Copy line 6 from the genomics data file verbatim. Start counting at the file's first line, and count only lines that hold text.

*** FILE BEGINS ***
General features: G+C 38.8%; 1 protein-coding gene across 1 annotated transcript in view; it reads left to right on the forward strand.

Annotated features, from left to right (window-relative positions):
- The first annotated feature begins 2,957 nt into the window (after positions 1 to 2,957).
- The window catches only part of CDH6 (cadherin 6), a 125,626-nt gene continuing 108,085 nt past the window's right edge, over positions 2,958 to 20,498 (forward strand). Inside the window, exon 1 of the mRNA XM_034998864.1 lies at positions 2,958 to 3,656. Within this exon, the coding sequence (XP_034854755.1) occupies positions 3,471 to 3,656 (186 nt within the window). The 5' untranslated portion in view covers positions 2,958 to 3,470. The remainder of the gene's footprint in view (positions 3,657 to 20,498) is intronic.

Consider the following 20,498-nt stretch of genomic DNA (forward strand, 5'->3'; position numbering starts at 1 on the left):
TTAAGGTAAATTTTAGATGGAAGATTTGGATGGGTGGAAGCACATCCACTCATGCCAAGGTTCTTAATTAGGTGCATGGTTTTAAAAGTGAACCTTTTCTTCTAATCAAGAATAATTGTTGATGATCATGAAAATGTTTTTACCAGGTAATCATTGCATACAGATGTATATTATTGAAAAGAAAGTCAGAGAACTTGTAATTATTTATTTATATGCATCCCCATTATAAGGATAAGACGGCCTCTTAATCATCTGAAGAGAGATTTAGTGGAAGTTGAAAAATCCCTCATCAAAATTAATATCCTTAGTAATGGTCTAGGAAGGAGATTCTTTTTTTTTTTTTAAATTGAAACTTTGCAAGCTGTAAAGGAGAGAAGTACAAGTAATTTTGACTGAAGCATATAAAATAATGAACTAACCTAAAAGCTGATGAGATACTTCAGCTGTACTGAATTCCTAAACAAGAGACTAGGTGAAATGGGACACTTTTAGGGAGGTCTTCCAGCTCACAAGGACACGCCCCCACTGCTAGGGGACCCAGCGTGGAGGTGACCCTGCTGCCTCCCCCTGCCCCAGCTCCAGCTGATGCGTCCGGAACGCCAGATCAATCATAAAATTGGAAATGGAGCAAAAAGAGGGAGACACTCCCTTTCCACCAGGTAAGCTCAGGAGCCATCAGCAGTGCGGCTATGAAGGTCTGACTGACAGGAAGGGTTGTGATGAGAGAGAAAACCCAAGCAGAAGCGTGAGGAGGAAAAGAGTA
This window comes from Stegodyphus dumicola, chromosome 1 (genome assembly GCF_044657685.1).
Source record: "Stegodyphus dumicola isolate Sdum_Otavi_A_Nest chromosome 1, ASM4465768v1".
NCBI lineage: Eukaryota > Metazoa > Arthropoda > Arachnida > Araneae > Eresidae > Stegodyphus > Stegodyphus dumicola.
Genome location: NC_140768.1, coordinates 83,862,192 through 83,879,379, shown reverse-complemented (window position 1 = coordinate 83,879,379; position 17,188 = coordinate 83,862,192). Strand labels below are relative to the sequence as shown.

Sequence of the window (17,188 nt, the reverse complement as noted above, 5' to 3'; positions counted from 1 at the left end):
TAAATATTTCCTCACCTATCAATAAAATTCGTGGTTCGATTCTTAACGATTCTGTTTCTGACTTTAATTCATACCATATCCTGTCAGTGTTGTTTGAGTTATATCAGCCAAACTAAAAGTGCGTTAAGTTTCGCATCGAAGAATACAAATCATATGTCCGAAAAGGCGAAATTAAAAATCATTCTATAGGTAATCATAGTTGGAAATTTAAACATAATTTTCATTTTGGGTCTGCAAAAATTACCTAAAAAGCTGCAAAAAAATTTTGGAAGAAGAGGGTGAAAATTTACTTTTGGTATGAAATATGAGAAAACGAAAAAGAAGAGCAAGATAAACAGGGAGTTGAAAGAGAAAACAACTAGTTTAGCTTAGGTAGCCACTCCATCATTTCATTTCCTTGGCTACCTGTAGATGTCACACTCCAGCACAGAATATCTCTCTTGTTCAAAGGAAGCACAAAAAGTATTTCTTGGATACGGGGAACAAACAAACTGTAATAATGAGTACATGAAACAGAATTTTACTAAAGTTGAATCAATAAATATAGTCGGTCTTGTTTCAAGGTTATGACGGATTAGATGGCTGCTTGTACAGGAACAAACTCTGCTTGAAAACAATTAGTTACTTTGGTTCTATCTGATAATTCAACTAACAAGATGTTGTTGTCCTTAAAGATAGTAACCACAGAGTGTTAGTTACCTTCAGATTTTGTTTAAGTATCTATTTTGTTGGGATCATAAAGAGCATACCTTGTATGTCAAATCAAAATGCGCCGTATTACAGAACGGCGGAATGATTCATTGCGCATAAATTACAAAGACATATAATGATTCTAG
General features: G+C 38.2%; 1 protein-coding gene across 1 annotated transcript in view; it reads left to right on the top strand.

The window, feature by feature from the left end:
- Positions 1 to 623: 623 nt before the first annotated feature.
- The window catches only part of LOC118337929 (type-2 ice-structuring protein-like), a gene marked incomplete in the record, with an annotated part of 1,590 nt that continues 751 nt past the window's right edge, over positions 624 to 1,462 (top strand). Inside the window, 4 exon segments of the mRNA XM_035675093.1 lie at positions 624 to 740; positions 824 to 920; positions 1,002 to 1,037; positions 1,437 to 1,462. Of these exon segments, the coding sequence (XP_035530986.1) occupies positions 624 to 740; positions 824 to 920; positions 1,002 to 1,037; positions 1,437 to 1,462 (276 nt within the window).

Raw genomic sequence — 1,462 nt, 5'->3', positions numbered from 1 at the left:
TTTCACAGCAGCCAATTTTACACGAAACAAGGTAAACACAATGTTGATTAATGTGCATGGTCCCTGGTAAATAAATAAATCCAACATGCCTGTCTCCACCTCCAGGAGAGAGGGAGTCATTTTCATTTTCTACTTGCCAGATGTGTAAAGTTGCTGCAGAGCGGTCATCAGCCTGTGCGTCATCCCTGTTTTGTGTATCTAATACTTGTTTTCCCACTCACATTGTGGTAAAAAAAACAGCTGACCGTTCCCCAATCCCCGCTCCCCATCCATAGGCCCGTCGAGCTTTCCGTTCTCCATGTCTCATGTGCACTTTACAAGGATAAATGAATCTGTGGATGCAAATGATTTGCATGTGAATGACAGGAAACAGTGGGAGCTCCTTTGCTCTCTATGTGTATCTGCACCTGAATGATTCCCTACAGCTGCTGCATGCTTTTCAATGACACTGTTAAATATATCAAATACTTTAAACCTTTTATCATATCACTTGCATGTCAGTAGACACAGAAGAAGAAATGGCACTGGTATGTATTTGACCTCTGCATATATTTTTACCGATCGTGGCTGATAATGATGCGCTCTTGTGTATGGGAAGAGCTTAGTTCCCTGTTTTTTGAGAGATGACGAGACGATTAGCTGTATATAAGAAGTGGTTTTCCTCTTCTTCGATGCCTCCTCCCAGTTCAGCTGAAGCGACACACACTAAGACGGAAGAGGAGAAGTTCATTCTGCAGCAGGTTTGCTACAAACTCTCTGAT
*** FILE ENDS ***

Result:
TTAAGGTAAATTTTAGATGGAAGATTTGGATGGGTGGAAGCACATCCACTCATGCCAAGGTTCTTAATTAGGTGCATGGTTTTAAAAGTGAACCTTTTCTTCTAATCAAGAATAATTGTTGATGATCATGAAAATGTTTTTACCAGGTAATCATTGCATACAGATGTATATTATTGAAAAGAAAGTCAGAGAACTTGTAATTATTTATTTATATGCATCCCCATTATAAGGATAAGACGGCCTCTTAATCATCTGAAGAGAGATTTAGTGGAAGTTGAAAAATCCCTCATCAAAATTAATATCCTTAGTAATGGTCTAGGAAGGAGATTCTTTTTTTTTTTTTAAATTGAAACTTTGCAAGCTGTAAAGGAGAGAAGTACAAGTAATTTTGACTGAAGCATATAAAATAATGAACTAACCTAAAAGCTGATGAGATACTTCAGCTGTACTGAATTCCTAAACAAGAGACTAGGTGAAATGGGACACTTTTAGGGAGGTCTTCCAGCTCACAAGGACACGCCCCCACTGCTAGGGGACCCAGCGTGGAGGTGACCCTGCTGCCTCCCCCTGCCCCAGCTCCAGCTGATGCGTCCGGAACGCCAGATCAATCATAAAATTGGAAATGGAGCAAAAAGAGGGAGACACTCCCTTTCCACCAGGTAAGCTCAGGAGCCATCAGCAGTGCGGCTATGAAGGTCTGACTGACAGGAAGGGTTGTGATGAGAGAGAAAACCCAAGCAGAAGCGTGAGGAGGAAAAGAGTA